The spring sun shines brightly on the so-called Googleplex, the five-building campus of the hottest.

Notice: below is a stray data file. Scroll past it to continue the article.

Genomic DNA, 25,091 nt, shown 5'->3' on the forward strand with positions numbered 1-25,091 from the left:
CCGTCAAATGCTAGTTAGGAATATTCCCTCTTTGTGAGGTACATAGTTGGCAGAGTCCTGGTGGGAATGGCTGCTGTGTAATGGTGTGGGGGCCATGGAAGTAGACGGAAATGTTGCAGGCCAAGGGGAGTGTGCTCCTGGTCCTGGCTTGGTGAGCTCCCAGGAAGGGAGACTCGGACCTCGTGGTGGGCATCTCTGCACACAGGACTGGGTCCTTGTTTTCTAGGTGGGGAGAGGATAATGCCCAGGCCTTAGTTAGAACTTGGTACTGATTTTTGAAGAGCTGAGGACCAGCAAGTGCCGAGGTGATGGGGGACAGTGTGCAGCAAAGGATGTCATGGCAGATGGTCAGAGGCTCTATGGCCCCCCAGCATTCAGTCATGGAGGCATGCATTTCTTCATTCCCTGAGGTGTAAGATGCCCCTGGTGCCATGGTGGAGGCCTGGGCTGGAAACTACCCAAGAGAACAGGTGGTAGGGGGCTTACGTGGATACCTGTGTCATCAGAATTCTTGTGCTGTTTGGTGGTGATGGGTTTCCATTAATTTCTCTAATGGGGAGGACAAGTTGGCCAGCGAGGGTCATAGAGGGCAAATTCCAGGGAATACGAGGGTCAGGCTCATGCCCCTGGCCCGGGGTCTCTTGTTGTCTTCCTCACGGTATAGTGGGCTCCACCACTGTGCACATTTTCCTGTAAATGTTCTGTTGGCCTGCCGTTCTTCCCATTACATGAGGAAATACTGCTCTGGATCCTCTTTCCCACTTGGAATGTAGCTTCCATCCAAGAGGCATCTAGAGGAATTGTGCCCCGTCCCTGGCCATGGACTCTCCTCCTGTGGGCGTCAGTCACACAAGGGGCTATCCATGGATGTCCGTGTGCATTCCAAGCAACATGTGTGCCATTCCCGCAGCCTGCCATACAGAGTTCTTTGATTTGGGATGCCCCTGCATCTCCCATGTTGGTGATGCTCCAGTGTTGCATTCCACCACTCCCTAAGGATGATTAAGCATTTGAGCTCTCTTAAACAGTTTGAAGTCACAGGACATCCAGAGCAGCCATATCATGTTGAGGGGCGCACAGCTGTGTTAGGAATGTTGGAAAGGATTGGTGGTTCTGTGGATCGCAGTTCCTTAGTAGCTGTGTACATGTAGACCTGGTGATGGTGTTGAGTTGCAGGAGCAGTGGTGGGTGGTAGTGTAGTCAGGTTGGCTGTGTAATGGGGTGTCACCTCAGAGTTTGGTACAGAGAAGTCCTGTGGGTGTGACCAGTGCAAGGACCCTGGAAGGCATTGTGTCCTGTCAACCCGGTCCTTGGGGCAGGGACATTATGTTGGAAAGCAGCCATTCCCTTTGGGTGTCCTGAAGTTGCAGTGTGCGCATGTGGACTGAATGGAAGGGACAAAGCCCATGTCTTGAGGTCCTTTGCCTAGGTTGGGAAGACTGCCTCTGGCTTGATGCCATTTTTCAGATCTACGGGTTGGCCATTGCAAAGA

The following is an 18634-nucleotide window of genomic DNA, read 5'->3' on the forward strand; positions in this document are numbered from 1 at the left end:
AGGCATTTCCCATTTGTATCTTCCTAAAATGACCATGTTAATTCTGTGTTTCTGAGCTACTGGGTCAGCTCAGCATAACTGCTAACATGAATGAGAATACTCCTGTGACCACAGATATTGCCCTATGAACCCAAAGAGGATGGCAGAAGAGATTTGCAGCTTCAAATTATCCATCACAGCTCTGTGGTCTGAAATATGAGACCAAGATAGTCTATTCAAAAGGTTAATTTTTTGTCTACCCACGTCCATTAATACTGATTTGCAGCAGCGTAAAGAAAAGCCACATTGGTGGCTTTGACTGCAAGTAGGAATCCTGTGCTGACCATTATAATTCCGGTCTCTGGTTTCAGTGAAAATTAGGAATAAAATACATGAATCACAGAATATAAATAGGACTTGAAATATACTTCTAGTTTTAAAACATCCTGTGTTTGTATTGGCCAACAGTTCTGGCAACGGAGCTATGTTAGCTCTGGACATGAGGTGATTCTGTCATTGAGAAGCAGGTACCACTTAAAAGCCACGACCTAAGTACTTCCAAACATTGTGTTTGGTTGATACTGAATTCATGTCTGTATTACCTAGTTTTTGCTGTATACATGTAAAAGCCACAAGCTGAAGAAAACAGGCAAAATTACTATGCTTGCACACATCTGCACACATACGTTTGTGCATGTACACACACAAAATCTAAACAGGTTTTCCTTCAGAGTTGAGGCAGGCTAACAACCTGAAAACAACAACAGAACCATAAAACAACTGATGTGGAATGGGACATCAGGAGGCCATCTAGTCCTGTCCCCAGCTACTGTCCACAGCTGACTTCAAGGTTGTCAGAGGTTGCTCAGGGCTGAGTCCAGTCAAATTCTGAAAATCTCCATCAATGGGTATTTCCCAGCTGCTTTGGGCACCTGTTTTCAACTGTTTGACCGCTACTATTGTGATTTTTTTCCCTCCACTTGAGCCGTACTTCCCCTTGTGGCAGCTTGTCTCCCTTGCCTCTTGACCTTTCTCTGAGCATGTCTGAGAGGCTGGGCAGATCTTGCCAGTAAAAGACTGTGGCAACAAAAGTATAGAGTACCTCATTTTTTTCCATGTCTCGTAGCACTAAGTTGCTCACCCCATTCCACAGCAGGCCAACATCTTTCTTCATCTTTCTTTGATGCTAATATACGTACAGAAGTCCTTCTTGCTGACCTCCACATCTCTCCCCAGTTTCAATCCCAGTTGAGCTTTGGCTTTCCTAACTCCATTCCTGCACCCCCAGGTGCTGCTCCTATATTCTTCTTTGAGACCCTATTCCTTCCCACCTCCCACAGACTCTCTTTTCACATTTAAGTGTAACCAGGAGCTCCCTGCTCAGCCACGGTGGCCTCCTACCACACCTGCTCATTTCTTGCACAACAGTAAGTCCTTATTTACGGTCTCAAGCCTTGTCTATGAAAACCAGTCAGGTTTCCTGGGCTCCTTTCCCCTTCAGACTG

The spring sun shines brightly on the so-called Googleplex, the five-building campus of the hottest Internet search engine on earth. At lunchtime, hundreds of engineers at Google Inc. chow on free fare prepared by the former chef of the Grateful Dead. Kicking back? It’s more like a fuel stop. They eat, paying little heed to co-founder Larry Page as he swoops by on skates. And as evening sets in, those same brainiacs, wedged three to six per office, huddle in quiet conference or patter away at their computers in unblinking concentration. Whether in sneakers or on skates, the Google crowd emits cerebral intensity and a near-palpable sense of urgency. The company still operates under freewheeling management, a vestige of its peaceful prosperity as a private company. Under a ruling triumvirate, no one exec has clear control. Decisions emerge from three-way negotiations between Schmidt and co-founders Page and Sergey Brin. Engineers, meanwhile, work in the same culture of controlled chaos that built the startup. All are free to pursue pet projects. The result is an engineer’s dream — but hell for planners. Some investors find the approach unsettling. “They do not sound even remotely like a fiercely competitive world-class company, [but] rather kids playing in a sandbox,” says one Google investor, who plans on selling shortly after the IPO. Considering how rarely co-CEOs have been able to share an executive suite effectively, experts think it’s only a matter of time before the power-sharing setup at Google dissolves. “If multiple people are making decisions, decisions don’t get made,” says David Yoffie, professor at Harvard Business School. “At Google, there are tens or hundreds of projects going on simultaneously. Ultimately one person has to make a decision.” Google execs maintain that the company’s freewheeling engineering culture is not a liability but an asset. To offset Microsoft and Yahoo’s crushing advantage in size, scope, and customers, they say, the far smaller Google requires breakthrough innovations. The company, which receives about 1,000 résumés a day, has hired hundreds of engineers and scores of top-ranked PhDs in recent years. By giving them free rein to pursue new ideas, Google expects to come up with services, from e-mail to community networks, that set its larger competitors back on their heels. “What we really talk about is how we can attract and develop this creative culture,” says Schmidt. “Innovation comes from invention, which you cannot schedule.” Google’s managers rarely tell engineers what projects to tackle. Instead, execs keep a “Top 100” priorities list (which today numbers more than 240 items), and engineers gravitate to issues that interest them, forming fluid working groups that can last weeks or months. Engineers are urged to spend about one day a week working on their own personal research projects, no matter how offbeat, in hopes of sparking the Next Big Thing. “We’re encouraging creativity and tolerating chaos,” says Wayne Rosing, Google’s vice-president for engineering. “We turn that dial all the way over to loud.” To foster a culture of creativity, the company’s campus is a veritable theme park for propeller heads. Engineers unwind by playing roller hockey in the downstairs garage or racing remote-control blimps through the offices. Segway scooters, which retail at $4,000, are parked around campus, offering a novel way to navigate between buildings. Perks are lavish, from two flat-screen monitors on each computer to $800 toilets, equipped with remote controls to adjust seat temperature and water pressure.